Reading Rainbow

Newsies So far, this week has been anything but typical. Change is good but it also takes some acclimating because even though mentally I like doing new things, the rest of me takes longer to catch up. I have today off but spent the past two days at my new NY Post library job (I have an article in today's paper. One of the photo captions is incorrect, but what can you do. I don't write the captions or headlines). Like I said, I hate routine but uncertainly freaks me out a bit. I have no idea what my hours will typically be and how steady any of it is.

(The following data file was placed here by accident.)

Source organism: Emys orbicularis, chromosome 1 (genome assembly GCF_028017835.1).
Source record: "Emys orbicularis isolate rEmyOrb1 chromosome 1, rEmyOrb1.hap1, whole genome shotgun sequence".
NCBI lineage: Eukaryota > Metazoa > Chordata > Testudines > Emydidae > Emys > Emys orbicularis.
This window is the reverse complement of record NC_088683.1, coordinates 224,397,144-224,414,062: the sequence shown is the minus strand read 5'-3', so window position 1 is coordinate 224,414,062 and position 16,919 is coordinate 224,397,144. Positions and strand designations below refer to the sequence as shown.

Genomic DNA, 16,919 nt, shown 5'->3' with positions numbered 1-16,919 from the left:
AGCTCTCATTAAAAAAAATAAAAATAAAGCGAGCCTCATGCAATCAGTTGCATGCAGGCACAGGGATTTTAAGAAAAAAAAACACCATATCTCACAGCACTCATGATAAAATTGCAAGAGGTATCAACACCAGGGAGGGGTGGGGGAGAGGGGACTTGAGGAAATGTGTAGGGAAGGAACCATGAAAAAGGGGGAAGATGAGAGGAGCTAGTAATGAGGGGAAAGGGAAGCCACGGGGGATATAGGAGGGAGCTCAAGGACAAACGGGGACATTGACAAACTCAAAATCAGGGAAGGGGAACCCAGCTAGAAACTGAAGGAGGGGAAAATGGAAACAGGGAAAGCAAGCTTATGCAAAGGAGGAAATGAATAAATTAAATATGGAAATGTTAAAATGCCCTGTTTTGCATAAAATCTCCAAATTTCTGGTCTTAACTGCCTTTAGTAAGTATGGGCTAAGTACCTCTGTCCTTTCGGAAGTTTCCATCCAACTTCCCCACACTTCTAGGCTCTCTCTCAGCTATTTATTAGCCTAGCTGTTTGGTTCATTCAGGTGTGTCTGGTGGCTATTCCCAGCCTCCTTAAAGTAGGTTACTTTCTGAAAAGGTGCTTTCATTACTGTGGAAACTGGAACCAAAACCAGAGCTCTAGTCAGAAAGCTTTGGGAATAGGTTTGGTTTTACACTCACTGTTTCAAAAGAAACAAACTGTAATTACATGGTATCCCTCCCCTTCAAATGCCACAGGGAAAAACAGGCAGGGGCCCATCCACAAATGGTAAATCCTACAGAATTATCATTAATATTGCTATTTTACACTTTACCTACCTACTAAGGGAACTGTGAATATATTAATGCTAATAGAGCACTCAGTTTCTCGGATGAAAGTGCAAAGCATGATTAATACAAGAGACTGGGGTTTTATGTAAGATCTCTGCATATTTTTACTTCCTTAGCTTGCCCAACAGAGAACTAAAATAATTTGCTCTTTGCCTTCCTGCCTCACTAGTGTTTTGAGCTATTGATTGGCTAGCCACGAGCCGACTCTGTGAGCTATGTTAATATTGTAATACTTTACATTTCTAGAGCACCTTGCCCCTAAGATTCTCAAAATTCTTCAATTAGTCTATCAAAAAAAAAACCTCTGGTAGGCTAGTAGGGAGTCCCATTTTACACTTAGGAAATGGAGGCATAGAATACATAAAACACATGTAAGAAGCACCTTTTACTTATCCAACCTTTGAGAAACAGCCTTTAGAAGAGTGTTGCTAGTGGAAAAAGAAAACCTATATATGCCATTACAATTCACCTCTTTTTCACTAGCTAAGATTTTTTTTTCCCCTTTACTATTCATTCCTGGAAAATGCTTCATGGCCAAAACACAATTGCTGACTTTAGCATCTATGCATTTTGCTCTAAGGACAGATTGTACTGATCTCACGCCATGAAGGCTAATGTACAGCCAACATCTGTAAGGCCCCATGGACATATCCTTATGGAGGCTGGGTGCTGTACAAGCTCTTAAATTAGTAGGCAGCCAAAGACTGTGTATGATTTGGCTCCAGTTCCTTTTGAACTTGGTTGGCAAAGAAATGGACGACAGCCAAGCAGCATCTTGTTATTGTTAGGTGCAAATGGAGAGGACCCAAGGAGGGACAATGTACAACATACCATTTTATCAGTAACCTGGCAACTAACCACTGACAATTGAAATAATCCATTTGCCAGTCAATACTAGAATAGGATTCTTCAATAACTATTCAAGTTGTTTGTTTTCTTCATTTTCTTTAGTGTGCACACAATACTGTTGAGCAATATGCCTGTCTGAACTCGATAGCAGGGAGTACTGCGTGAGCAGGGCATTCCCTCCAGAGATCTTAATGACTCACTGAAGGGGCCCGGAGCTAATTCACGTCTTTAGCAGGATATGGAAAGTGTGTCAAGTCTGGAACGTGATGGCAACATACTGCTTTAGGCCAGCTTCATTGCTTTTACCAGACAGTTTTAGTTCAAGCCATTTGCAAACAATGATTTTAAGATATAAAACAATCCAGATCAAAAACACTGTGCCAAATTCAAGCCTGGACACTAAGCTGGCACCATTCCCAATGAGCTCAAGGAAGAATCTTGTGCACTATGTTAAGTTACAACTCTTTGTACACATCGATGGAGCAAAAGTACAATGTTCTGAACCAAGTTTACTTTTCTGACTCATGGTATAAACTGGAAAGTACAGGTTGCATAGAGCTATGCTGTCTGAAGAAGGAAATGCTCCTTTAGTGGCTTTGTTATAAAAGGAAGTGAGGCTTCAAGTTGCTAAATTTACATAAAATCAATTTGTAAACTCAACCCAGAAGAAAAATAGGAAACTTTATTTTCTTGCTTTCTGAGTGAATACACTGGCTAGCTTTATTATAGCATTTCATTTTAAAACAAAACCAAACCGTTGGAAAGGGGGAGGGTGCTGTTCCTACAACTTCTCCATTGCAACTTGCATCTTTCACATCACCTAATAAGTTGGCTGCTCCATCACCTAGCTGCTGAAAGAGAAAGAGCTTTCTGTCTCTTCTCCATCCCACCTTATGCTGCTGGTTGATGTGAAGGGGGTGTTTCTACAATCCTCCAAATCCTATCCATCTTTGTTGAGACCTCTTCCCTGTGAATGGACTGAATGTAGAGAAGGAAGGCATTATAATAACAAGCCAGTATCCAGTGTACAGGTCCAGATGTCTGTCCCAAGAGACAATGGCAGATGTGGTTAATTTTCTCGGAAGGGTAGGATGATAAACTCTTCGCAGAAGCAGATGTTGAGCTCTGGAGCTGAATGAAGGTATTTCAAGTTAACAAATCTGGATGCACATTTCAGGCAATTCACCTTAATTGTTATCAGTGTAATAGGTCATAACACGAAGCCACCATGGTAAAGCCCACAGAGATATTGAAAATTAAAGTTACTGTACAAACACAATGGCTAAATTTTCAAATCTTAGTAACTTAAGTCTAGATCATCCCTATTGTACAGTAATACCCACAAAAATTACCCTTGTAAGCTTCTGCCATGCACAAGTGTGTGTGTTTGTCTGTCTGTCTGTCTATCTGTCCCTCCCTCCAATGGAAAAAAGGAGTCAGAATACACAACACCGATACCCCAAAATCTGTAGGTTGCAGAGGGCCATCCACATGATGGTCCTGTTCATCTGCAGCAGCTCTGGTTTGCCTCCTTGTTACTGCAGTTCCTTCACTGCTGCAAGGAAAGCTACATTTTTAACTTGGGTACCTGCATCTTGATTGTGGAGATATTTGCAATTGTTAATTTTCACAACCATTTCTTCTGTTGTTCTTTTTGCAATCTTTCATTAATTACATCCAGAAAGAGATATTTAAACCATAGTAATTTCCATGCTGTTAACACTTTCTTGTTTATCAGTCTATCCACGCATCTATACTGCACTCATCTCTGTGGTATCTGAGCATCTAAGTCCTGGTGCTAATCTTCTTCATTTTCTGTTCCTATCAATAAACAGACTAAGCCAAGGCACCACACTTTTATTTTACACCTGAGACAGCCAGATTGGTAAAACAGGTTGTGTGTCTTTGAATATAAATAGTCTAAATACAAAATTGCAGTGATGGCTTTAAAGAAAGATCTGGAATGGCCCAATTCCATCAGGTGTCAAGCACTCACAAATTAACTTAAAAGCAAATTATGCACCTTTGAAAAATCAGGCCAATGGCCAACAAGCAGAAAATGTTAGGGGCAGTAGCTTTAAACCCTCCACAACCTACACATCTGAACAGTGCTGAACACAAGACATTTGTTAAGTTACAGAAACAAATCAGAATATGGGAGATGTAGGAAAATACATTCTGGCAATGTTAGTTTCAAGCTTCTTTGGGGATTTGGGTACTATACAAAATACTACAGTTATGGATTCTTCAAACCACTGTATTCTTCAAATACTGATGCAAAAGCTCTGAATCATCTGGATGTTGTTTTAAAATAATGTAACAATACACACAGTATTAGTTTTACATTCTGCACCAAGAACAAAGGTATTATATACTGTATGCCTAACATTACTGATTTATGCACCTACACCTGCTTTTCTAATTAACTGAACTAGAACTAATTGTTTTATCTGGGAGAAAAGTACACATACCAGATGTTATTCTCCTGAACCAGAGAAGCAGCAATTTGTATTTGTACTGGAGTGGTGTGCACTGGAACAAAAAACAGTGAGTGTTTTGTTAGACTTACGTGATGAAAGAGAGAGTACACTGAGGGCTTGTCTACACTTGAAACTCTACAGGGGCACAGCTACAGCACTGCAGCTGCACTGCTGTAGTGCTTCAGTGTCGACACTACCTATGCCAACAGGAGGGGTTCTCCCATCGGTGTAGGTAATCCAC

I'm still reluctant to give too much detail job-wise because I fear getting into some sort of abstract trouble over talking shit even though I live for talking shit. I will say that the Post library job and the former PR library job are so completely opposite that I'm still processing it. The news research work isn't terribly difficult (lots of looking up phone numbers, running license plates, finding estranged relatives-Mon. we were trying to track down Anna Nicole Smith's first husband) but it's nonstop and frenzied and there are stretches when you barely have time to think (let alone blog a little on the side. I've been brain damaged the past two nights when I've gotten home. I know I predicted in Jan. when I started the PR job that you'd never hear from me again, but I managed to work my way around the workload. I think I'll re-master the art of the lull soon enough). I'm going to turn into a freaking newsie.